The Australian Nursing Federation (ANF) is again calling on the federal government to urgently make a commitment to solving the care crisis for Australia's elderly by ensuring minimum staffing levels, closing the wages gap for nurses, and ensuring the licensing of all aged care workers.

Responding to the latest crisis at the Kirralee Residential Aged Care Facility in Victoria, ANF federal secretary Ged Kearney said there was no doubt that the failure of the previous federal government to ensure adequate staffing levels and skills mix in aged care had placed patients at serious risk.

"The new federal government has an opportunity to end this crisis and ensure the highest quality of care for all Australians in residential aged care."

Ms Kearney said for the Minister for Ageing Justine Elliot to achieve her promise to place the safety, health and welfare of residents first the government must introduce minimum staffing levels in aged care facilities. Registered and enrolled nurses along with other nursing care staff cannot provide quality care if they are continually short staffed.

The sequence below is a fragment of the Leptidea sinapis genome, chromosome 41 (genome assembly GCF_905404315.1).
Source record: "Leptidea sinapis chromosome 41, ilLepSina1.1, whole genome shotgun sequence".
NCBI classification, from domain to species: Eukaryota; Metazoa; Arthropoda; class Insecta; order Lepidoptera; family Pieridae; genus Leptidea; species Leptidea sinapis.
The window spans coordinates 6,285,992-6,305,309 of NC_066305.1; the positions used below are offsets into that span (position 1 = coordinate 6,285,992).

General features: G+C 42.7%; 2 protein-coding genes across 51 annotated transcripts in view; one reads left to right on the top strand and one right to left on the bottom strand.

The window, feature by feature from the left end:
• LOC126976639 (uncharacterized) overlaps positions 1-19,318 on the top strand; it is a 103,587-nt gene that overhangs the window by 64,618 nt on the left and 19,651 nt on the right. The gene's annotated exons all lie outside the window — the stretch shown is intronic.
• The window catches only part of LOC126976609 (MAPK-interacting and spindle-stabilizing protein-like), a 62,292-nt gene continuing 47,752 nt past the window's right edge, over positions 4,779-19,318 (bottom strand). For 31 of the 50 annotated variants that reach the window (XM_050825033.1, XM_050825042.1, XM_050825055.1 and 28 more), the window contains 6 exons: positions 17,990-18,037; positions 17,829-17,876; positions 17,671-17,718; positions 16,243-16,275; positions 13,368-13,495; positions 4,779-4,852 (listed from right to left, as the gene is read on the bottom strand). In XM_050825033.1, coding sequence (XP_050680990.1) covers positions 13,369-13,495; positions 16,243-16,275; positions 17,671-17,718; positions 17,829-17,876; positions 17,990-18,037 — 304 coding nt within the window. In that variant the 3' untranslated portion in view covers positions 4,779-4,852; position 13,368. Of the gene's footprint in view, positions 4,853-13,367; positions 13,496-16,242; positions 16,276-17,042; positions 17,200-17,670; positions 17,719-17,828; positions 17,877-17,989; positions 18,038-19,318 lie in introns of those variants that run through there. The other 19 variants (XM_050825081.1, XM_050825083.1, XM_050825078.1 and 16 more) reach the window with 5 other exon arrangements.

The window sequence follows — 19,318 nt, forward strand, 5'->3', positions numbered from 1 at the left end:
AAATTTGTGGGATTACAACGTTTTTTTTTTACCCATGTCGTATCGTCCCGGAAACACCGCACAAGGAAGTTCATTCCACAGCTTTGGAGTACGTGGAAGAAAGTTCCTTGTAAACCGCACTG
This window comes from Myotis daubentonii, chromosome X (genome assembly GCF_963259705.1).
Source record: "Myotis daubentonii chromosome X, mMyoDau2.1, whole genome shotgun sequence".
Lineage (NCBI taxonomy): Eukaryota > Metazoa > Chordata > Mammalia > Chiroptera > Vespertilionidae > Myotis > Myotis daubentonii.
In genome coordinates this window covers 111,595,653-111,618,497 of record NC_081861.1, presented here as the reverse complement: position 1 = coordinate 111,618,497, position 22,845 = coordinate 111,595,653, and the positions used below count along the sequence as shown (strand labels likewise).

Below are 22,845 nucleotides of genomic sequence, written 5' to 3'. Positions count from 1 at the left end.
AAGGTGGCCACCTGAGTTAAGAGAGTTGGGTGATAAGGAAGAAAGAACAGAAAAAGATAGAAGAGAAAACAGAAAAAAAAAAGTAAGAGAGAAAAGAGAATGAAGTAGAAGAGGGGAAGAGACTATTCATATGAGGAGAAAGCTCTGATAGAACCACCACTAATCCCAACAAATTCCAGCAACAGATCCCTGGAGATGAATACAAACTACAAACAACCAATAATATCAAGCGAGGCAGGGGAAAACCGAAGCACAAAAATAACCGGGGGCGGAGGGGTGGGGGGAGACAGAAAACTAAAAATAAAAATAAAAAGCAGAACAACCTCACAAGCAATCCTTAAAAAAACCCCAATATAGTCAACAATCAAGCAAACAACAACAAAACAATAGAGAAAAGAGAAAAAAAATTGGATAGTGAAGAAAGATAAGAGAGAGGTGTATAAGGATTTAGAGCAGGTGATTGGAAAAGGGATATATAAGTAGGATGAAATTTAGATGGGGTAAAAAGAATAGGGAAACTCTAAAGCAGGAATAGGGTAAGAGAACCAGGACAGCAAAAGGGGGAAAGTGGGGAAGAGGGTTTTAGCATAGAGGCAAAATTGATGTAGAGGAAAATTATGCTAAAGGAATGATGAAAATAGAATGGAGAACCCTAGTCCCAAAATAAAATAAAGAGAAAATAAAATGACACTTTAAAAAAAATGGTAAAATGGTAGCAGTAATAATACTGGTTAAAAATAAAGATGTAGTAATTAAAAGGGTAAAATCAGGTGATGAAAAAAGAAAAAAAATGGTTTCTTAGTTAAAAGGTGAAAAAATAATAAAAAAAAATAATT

The ANF believes that Australia's nurses working in aged care are at breaking point because of impossible workloads and a lack of support, there is no incentive for them to stay in an industry which continually offers chronically poor pay and conditions.

"Those nurses still working in aged care are paid, on average, $250 per week less then their colleagues in other areas. They can earn up to $20,000 less per annum. When will the federal government start putting mechanisms in place to ensure funding reaches the nurses, giving Australia's elderly a better chance of receiving quality residential care?'" The ANF says another mechanism for ensuring quality care in nursing homes is the licensing of aged care workers.

"All nursing care staff should be licensed," Ms Kearney said, "Licensing of nurses, doctors and other health professionals is undertaken for a very good reason - to protect the public."

"There are 280,000 nurses in Australia, making up well over 50% of the health care workforce. Nurses know health care and they understand aged care. It would be a tragedy if the people most suited to delivering high quality care to Australia's vulnerable aging population were unable to work in the industry because the federal government will not address the issues."

The ANF, representing nearly 160,000 members, is the professional and industrial voice for nurses and midwives in Australia.

Australian Nursing Federation

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